I’m frightened basically, very frightened of what the future holds. When I, when I was well it was difficult enough. Now that I’m not so well always, it’s very, very hard. I never planned going into a nursing home or a residential care home for that matter because we were always going to look after each other. Well that’s out of the window, out of the question now. When I’m ill I find it very hard to be on my own. Not because I want somebody waiting on me hand, foot and finger but because it’s nice to have somebody around. And again my children would be there but they’re not, they’re not Graham, they’re not their dad. And they have their own lives to lead. So the future is quite frightening. I’m quite apprehensive about it. …I’m looking forward to the wedding and seeing the younger two settling down. You know there are, there are positives in it. But they all seem to be tinged with ‘but if Graham were here it would be easier’ you know.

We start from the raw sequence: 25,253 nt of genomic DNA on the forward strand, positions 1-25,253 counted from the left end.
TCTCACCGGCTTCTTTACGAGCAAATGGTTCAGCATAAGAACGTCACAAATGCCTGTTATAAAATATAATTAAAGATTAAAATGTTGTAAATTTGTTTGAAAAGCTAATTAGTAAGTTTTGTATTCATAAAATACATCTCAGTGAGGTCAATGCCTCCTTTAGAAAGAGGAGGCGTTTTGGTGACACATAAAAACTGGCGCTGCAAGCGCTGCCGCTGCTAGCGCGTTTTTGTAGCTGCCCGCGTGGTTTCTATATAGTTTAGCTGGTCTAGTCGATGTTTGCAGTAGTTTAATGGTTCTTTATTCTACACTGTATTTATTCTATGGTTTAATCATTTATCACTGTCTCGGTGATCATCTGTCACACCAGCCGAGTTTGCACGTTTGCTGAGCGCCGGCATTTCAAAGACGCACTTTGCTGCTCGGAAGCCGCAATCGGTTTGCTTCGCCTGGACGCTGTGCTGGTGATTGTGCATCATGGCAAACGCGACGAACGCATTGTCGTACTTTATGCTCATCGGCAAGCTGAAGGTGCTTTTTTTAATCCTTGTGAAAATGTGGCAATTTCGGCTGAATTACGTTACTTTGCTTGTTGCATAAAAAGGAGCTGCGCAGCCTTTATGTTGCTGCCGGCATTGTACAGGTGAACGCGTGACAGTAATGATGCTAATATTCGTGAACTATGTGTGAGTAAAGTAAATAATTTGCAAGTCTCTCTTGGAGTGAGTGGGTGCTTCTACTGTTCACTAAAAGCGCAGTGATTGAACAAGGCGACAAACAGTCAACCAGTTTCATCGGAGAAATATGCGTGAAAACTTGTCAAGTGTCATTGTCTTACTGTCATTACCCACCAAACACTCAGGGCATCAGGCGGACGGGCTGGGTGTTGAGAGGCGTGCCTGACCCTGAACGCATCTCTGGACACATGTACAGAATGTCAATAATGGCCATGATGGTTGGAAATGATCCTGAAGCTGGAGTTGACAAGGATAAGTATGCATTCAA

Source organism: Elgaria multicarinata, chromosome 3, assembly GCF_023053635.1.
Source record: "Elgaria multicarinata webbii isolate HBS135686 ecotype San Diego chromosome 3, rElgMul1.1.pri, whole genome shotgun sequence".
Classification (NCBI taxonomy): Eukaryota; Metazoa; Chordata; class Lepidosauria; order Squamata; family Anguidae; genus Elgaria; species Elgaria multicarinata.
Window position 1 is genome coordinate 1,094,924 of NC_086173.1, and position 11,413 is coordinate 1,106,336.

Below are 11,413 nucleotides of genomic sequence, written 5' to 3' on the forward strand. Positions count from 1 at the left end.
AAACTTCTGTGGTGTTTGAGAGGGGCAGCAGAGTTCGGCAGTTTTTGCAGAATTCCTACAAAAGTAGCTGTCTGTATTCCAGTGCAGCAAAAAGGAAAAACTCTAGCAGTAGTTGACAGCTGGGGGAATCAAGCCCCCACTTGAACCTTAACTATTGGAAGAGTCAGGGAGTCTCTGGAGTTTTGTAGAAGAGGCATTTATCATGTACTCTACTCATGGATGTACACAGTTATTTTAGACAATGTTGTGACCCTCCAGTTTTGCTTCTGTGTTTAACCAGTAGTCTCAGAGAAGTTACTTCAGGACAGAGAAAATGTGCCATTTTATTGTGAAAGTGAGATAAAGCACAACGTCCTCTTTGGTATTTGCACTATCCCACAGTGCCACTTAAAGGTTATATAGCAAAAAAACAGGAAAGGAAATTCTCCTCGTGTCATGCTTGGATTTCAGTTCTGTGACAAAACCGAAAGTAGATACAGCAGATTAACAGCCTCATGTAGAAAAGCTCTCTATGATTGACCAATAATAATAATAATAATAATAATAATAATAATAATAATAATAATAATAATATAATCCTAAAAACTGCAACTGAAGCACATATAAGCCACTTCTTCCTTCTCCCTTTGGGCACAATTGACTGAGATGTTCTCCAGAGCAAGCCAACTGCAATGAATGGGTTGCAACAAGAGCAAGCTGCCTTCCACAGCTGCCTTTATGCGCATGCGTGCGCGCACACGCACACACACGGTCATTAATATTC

Yes.

 

It’s quite irrational because he isn’t and he isn’t going to be but it doesn’t stop you hoping [laugh]. It doesn’t stop you longing for it does it.

Last reviewed July 2017.

Last updated October 2010.

donate
Previous Page
Next Page